The Voice of the UK and Big D

I always knew that radio in the Dallas-Fort Worth was a cut above everywhere else when I growing up in the 50s and 60s. But I didn’t realize how special it was until the recent death of John Peel, the most storied voice in British broadcasting history. Several obituaries for Peel, who died from a heart attack at the age of 65 while on holiday at Macchu Picchu in Peru, mentioned he’d lived briefly in the States from 1961 to 1966 and worked at a radio station in Dallas. That mere statement went a long way in explaining the appeal of the longest-serving broadcaster on BBC’s Radio One and the host of the legendary television program "Top of the Pops" who was knighted by the Queen into the Order of the British Empire and who was described by British Prime Minister Tony Blair as "an extraordinary and unique personality" who "unearthed different sounds and people and made them accessible and popular."

Peel’s Dallas radio experience made all the difference in the world.

He learned cool from his first gig was co-hosting the second hour of a program called "Kats Karavan" on WRR-AM, a station owned by the City of Dallas. "Kats Karavan" was a rhythm n’ blues show featuring black musicians hosted by a white man named Jim Lowe aka "The Cool Fool", in the tradition of Dewey Phillips, the Memphis disc jockey who turned Elvis on to black music, John R the late night blues messenger on 50,000 watt WLAC from Nashville, and Wolfman Jack howling out blues, rhythm n’ blues, and rock and roll while selling baby chicks and autographed pictures of Jesus from across the border in Mexico on the 500,000 watt blowtorch XERF.

Because of Lowe, who was also the voice of Big Tex, the 70 feet tall icon of the State Fair of Texas, an entire generation of Dallas white boys including Jimmie and Stevie Ray Vaughan, Steve Miller, Boz Scaggs, Doyle Bramhall, Delbert McClinton, and Paul Ray was turned on to the genuine article. I used to listen to ol' Jim Lowe myself when he signed on at ten pm whenever I could dial in its feeble 1,000 watt signal on my transistor 30 miles away from Dallas in Fort Worth. He’d kick off his program with the blazing instrumental "Night Train", always play his signature "What’s Behind the Green Door?", inevitably feature "One Mint Julep", or Gatemouth Brown’s hard-charging "Okie Dokie Stomp" and go from there, laying it on thick with plenty of Lavern Baker, Bo Diddley, Jimmy Reed, and T-Bone Walker. Kats Karavan was a distilled version of North Texans could hear on KNOK, the black spot on the dial in Dallas-Fort Worth that operated between sunup and sundown.

Gordon McLendon taught Peel showmanship.

McLendon was the eccentric Dallas-based America radio giant credited with inventing Top 40 radio, among many innovations that also included the all news format and cash giveaways. His dramatic recreations of baseball games gleaned from teletype reports were so vivid they drew audiences larger than the actual live broadcasts of games until Major League Baseball banned McLendon’s Liberty Network.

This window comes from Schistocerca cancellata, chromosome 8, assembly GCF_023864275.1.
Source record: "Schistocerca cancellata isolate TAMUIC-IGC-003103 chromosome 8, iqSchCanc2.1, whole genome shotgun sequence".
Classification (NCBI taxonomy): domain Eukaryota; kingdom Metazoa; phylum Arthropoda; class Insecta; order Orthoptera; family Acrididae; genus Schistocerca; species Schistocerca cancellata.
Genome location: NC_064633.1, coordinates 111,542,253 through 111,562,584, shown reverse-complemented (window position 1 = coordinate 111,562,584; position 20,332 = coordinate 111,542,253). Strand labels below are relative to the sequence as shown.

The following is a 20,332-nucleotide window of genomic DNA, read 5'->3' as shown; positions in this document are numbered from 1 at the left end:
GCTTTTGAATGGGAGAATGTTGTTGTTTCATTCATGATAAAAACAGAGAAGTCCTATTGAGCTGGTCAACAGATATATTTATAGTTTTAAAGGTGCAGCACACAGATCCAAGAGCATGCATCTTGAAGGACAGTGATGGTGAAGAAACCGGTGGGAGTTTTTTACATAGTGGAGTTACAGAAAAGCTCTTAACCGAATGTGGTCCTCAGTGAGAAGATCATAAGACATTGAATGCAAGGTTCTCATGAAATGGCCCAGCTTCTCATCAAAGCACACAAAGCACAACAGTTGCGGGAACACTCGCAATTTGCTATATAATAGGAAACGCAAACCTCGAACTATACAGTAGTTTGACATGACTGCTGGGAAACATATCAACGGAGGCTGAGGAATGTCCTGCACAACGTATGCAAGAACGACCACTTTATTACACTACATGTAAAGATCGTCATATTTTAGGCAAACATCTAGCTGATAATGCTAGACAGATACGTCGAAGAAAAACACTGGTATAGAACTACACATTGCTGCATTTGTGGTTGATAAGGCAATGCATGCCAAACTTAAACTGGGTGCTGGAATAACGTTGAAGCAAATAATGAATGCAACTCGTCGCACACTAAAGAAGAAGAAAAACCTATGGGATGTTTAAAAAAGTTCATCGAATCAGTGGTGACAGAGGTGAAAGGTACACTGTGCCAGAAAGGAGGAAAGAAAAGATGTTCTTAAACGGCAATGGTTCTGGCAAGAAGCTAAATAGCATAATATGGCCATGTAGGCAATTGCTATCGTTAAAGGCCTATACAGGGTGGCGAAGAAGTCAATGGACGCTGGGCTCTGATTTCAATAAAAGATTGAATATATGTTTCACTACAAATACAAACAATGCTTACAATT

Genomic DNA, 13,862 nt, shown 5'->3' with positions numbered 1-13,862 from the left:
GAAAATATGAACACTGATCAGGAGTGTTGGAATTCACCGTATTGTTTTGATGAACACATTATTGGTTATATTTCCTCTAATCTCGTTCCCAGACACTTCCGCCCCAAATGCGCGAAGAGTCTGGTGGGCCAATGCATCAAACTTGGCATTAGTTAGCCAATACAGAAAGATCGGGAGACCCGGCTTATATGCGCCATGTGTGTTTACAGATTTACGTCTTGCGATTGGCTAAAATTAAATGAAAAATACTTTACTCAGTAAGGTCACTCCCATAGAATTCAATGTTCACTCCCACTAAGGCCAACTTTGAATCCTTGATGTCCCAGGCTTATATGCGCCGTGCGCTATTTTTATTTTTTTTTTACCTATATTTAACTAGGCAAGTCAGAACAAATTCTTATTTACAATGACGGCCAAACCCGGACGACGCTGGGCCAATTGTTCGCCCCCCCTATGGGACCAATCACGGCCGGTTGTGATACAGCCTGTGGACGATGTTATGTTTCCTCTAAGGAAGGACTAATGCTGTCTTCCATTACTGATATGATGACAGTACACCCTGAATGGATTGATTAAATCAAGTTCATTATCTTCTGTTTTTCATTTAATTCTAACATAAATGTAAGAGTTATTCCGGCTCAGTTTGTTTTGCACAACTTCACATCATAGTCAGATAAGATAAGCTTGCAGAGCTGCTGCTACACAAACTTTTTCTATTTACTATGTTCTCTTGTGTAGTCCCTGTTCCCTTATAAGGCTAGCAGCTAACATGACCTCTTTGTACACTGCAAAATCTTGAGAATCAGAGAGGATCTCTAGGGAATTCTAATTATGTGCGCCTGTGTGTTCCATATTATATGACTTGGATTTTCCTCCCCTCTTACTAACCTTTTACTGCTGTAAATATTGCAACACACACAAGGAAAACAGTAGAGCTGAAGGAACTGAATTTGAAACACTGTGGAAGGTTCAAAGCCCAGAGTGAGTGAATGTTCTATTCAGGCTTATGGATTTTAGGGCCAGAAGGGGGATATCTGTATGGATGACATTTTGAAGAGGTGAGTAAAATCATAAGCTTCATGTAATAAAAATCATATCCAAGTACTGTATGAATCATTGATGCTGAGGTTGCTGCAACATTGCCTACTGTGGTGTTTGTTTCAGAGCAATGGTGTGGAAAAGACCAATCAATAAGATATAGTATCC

Following Peel’s death, Ken Dowe, a radio station manager who in the Sixties was a morning drive mainstay on McLendon’s KLIF posted his recollections of working with Peel on the RadioDailyNews.com website. Fresh on the heels of the British Invasion led by the Beatles, Dowe cohosted a Saturday afternoon program with John Ravenscroft, as Peel was then known, on KLIF. "John was a native of Liverpool and in the ‘McLendon way’ gave KLIF an authenticity our competitors were denied," Dowe wrote. "John and I made myriad appearances around Dallas and Fort Worth during the British Invasion, signing autographs and hyping KLIF’s association with the world’s hottest new music. We spent many Saturday afternoons during the sixties on the air at Gordon’s ‘Mighty 1190’.

"About five years ago I was contacted by the BBC and invited to appear on their top-rated program, This Is Your Life. John Peel was the subject matter. I was shocked to learn ‘John Peel’, ‘The Dick Clark of Great Britain’, was in fact John Ravenscroft. John had developed a personal and professional relationship with the brightest stars of England. He arranged for dozens of music sessions at the BBC which he then played on his highly popular radio shows and exposed further during his weekly TV program at BBC, Top of the Pops.

"These early music sessions are now available in music stores from Capetown to Moscow. Sir Richard Branson was among the stars and celebrities who praised John Peel on the surprise TV program. Eric Clapton, for example, and so many others. Literally dozens of the biggest British musical successes were discovered by John Peel (Ravenscroft). Today they remain international favorites.

"Time passes…but the stars still glow brilliantly. John Peel is yet another reminder of radio’s magic carpet ride that Gordon McLendon piloted during the last half of the 20th Century. Rest in peace, John Peel, alongside but a handful of McLendon legends."

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